Learn health and safety strategies with the RIBA 2020 Plan of Work
Guidance in the new RIBA Plan of Work 2020 Overview makes it clear that health and safety (H&S) project strategies should be embedded across the whole plan of work. This reflects 2015 CDM Regulations that call for H&S to be a design consideration from the outset.
The previous Plan of Work (2013) instructed consultants to develop a H&S strategy at Stage 2 Concept Design, but the new Plan calls for fundamental H&S information, such as identifying any special risks concerning the site or existing building, to be gathered at Stage 0.
H&S must be included as part of the collation and distribution of Pre-Construction Information at Stage 1. This is the point at which a design risk management process should be initiated.
These earliest stages are the time to ensure that clients understand their responsibilities under CDM Regulations, emphasizes Dieter Bentley-Gockmann, chair of the RIBA Regulation & Standards Group and Director at EPR Architects. He helped write the Project Strategies that describe the appropriate H&S measures for each Stage.
The need to bring in specialist expertise should be assessed early in a project, and nny H&S requirements, including fees and competencies of CDM duty holders should be agreed.
“The idea behind the project strategies is that they embed H&S into the whole design process,” Bentley-Gockmann explains. “All too often health and safety concerns are seen as a bolt-on, something only considered when a building is well into its design stages, rather than from the get-go.”
Stage 2 is where the design risk management process is implemented: the identification of foreseeable H&S hazards and their elimination or reduction. It is also the stage at which the Principal Designer should initiate a Health and Safety File as required by 2015 CDM Regulations. Key H&S design decisions should be recorded as part of Pre-Construction Information.
“Architects should be making sure H&S is addressed throughout stages 3 and 4,” Bentley-Gockmann continues. “If it is only addressed after technical design, you will ultimately have to go back to first principles.”
He believes that, while architects are good at communicating generally, they sometimes have a mental block on communicating what they have done about H&S. Whether they are passing a design to another designer, to a client, or to a contractor, they need to communicate what they have done to ensure safety continuity.
This is especially true where the client or contractor may choose to do something differently: they will need to understand and review what has gone before. At Stage 4, for example, a contractor might review project costs and seek to reduce them.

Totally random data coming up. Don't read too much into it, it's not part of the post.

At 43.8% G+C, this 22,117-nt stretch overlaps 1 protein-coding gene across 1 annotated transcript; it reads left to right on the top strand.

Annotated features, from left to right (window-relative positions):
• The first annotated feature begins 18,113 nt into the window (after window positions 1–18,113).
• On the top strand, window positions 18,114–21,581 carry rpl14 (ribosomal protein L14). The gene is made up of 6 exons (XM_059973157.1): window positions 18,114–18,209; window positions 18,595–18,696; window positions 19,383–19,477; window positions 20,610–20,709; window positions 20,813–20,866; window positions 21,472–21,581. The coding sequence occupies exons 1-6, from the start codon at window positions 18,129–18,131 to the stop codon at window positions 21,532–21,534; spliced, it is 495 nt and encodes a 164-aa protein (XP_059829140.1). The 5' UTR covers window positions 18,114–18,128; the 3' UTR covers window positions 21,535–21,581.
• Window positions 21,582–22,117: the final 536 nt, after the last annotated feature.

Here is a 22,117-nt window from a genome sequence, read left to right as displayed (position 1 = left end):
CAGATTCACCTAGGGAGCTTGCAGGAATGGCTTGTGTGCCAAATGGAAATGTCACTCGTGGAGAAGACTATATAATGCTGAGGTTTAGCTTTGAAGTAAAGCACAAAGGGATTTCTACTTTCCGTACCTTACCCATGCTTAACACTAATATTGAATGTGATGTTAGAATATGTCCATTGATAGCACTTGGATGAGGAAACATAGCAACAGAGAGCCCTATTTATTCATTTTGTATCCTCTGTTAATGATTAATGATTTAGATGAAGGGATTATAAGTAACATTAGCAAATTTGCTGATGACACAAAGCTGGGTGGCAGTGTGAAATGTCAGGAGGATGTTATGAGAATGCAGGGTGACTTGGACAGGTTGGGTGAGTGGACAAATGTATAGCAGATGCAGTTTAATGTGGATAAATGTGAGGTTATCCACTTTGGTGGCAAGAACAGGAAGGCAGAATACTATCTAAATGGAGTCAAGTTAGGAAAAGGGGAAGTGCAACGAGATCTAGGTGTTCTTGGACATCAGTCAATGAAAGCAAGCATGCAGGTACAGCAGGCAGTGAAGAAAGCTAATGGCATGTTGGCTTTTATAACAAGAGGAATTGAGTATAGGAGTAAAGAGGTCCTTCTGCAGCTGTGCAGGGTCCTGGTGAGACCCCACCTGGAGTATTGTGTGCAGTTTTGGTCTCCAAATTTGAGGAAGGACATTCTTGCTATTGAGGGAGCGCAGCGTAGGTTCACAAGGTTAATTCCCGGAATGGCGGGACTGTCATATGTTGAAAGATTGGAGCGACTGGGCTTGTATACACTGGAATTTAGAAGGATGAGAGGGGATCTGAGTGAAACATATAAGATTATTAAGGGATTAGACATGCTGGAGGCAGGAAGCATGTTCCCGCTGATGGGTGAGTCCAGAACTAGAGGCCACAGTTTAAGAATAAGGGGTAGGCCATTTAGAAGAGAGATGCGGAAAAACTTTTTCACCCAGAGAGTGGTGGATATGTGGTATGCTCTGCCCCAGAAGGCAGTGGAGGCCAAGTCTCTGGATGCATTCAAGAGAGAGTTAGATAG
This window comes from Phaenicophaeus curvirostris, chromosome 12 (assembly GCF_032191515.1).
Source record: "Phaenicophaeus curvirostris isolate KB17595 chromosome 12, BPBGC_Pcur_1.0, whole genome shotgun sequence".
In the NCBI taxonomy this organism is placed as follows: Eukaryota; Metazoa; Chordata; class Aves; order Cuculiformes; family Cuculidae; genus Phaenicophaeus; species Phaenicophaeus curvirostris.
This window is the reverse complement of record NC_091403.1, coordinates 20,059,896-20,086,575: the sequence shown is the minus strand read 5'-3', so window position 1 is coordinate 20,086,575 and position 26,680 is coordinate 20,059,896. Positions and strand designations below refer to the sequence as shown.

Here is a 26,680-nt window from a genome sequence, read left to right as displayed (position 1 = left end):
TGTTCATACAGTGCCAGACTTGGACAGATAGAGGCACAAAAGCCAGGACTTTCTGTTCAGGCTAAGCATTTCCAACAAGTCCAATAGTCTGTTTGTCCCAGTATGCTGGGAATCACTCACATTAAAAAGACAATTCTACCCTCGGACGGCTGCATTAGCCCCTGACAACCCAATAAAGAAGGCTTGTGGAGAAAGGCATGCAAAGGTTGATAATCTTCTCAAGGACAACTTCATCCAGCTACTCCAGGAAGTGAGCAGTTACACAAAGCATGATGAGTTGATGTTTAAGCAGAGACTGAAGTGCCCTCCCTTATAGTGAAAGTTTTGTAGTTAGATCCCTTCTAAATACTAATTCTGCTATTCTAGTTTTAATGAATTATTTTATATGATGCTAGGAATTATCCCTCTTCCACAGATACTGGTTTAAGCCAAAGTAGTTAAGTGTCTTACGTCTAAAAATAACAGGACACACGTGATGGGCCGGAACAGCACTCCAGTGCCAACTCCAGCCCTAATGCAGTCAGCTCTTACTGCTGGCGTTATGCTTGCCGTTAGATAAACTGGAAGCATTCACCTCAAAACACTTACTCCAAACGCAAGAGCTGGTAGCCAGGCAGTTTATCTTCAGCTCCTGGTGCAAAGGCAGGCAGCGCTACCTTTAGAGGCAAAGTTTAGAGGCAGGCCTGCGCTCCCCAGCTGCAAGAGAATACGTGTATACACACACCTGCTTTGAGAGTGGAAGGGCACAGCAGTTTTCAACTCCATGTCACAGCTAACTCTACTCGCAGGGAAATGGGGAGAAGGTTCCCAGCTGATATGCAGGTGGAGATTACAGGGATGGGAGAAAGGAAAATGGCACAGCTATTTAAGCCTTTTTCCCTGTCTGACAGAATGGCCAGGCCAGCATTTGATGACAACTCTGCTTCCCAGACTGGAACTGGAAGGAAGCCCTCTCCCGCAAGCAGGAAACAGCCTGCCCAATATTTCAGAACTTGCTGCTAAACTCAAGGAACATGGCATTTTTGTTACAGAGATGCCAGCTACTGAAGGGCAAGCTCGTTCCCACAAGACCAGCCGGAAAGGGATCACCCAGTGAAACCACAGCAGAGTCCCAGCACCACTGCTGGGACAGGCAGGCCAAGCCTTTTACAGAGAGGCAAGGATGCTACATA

“Contractors can play a valuable role in a successful project in reducing costs: this does not necessarily mean they are cutting corners so long as it is done with H&S in mind,” states Bentley-Gockmann. “Cost benefits should never be to the detriment of project: if a contractor is not properly informed as to why a design decision has been made, they are not in a position to assess costs safely.”
“The Plan of Work project strategies should help you communicate. Essentially they enable you to state: ‘This is what I have done this and here is the reason why.’ The flow of information needs to be comprehensive. When you finally hand over the building, the occupant should know how to manage it safely.”
He also points out that record keeping should be project specific, and not a tick-box exercise in which generic documents are collated and handed over.
Project handover, gathering of Feedback and Post-occupancy Evaluation (POE) all fall within the final Stages 6 and 7. Bentley-Gockmann suspects that many architects may regard some of the Project Strategies at this stage as not really being part of their job. However, he perceives encouraging signs of a change in this mindset.
“We should be learning at stage 7,” he enthuses. “Has the design worked as anticipated? What can we learn from that and integrate into Stage 1 and 2 of our next project? The majority of us do not revisit projects in use and discover what was successful. Feedback can engender a virtuous circle.”
On balance, Bentley-Gockmann believes that honesty, and Stage 7, is the best policy: ‘If there are defects and POE takes place before any injuries occur, then there is a very real benefit in the architect returning to the building.’
Thanks to Dieter Bentley-Gockmann, Director, EPR Architects.
Text by Neal Morris. This is a Professional Feature edited by the RIBA Practice team. Send us your feedback and ideas
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